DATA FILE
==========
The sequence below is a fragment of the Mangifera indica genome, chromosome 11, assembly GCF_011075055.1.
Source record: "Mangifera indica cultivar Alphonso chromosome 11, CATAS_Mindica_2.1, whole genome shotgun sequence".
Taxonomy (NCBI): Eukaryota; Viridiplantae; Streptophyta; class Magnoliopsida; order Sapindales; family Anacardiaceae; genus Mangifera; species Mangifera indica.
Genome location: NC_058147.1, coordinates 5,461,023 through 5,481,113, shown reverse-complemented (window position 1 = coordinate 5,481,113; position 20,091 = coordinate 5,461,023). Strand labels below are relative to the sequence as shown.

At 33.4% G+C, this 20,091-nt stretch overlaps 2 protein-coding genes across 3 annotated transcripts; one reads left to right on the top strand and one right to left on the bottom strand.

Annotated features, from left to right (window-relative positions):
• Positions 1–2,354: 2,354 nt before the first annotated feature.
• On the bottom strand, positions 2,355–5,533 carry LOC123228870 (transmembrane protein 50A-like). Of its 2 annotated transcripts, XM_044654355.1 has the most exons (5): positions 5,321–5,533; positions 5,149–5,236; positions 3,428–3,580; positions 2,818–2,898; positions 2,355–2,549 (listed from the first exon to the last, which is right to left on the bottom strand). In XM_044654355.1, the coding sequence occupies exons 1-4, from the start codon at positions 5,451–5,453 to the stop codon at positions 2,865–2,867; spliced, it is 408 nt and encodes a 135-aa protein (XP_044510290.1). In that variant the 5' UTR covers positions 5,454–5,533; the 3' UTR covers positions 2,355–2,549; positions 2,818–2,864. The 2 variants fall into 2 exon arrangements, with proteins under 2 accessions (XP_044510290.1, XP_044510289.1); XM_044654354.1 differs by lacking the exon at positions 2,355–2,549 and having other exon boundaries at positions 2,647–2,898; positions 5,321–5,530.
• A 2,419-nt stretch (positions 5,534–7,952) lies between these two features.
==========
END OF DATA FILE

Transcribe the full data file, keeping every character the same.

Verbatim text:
The sequence below is a fragment of the Mangifera indica genome, chromosome 11, assembly GCF_011075055.1.
Source record: "Mangifera indica cultivar Alphonso chromosome 11, CATAS_Mindica_2.1, whole genome shotgun sequence".
Taxonomy (NCBI): Eukaryota; Viridiplantae; Streptophyta; class Magnoliopsida; order Sapindales; family Anacardiaceae; genus Mangifera; species Mangifera indica.
Genome location: NC_058147.1, coordinates 5,461,023 through 5,481,113, shown reverse-complemented (window position 1 = coordinate 5,481,113; position 20,091 = coordinate 5,461,023). Strand labels below are relative to the sequence as shown.

At 33.4% G+C, this 20,091-nt stretch overlaps 2 protein-coding genes across 3 annotated transcripts; one reads left to right on the top strand and one right to left on the bottom strand.

Annotated features, from left to right (window-relative positions):
• Positions 1–2,354: 2,354 nt before the first annotated feature.
• On the bottom strand, positions 2,355–5,533 carry LOC123228870 (transmembrane protein 50A-like). Of its 2 annotated transcripts, XM_044654355.1 has the most exons (5): positions 5,321–5,533; positions 5,149–5,236; positions 3,428–3,580; positions 2,818–2,898; positions 2,355–2,549 (listed from the first exon to the last, which is right to left on the bottom strand). In XM_044654355.1, the coding sequence occupies exons 1-4, from the start codon at positions 5,451–5,453 to the stop codon at positions 2,865–2,867; spliced, it is 408 nt and encodes a 135-aa protein (XP_044510290.1). In that variant the 5' UTR covers positions 5,454–5,533; the 3' UTR covers positions 2,355–2,549; positions 2,818–2,864. The 2 variants fall into 2 exon arrangements, with proteins under 2 accessions (XP_044510290.1, XP_044510289.1); XM_044654354.1 differs by lacking the exon at positions 2,355–2,549 and having other exon boundaries at positions 2,647–2,898; positions 5,321–5,530.
• A 2,419-nt stretch (positions 5,534–7,952) lies between these two features.